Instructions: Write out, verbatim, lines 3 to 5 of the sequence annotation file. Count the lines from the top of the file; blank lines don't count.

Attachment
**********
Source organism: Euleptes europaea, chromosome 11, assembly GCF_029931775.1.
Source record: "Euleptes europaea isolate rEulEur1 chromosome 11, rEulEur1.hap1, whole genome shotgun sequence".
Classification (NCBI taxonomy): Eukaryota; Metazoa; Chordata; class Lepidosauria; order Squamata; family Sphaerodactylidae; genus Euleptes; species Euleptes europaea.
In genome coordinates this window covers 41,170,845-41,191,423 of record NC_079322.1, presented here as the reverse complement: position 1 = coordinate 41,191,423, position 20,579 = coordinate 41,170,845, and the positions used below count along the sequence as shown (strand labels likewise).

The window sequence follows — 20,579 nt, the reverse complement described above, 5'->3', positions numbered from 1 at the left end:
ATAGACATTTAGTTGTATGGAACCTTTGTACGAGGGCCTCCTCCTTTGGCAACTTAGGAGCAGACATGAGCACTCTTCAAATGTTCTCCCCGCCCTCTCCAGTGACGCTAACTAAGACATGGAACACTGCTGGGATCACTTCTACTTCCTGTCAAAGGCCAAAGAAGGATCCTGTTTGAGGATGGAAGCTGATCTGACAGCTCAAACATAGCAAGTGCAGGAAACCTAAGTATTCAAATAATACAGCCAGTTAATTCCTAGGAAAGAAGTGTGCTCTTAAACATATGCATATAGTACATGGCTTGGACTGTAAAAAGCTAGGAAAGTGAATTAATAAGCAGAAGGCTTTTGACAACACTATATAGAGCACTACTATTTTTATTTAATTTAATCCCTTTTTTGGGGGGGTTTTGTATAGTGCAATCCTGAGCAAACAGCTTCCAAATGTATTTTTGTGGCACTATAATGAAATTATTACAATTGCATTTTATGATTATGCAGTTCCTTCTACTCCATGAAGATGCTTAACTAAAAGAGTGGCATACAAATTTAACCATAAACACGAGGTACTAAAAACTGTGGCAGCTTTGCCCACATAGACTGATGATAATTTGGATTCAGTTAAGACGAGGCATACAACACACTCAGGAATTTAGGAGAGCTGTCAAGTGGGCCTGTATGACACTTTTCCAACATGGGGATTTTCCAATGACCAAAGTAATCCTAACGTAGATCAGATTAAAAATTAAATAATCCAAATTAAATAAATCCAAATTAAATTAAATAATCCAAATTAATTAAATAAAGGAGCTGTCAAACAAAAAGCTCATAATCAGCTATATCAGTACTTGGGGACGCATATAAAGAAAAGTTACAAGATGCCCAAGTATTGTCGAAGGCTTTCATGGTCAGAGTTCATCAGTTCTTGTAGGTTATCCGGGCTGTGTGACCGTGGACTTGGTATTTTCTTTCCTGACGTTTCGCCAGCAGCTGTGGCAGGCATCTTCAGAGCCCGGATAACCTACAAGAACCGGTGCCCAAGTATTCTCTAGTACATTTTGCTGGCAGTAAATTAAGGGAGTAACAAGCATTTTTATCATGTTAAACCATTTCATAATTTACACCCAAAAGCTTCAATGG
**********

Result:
Classification (NCBI taxonomy): Eukaryota; Metazoa; Chordata; class Lepidosauria; order Squamata; family Sphaerodactylidae; genus Euleptes; species Euleptes europaea.
In genome coordinates this window covers 41,170,845-41,191,423 of record NC_079322.1, presented here as the reverse complement: position 1 = coordinate 41,191,423, position 20,579 = coordinate 41,170,845, and the positions used below count along the sequence as shown (strand labels likewise).

The window sequence follows — 20,579 nt, the reverse complement described above, 5'->3', positions numbered from 1 at the left end: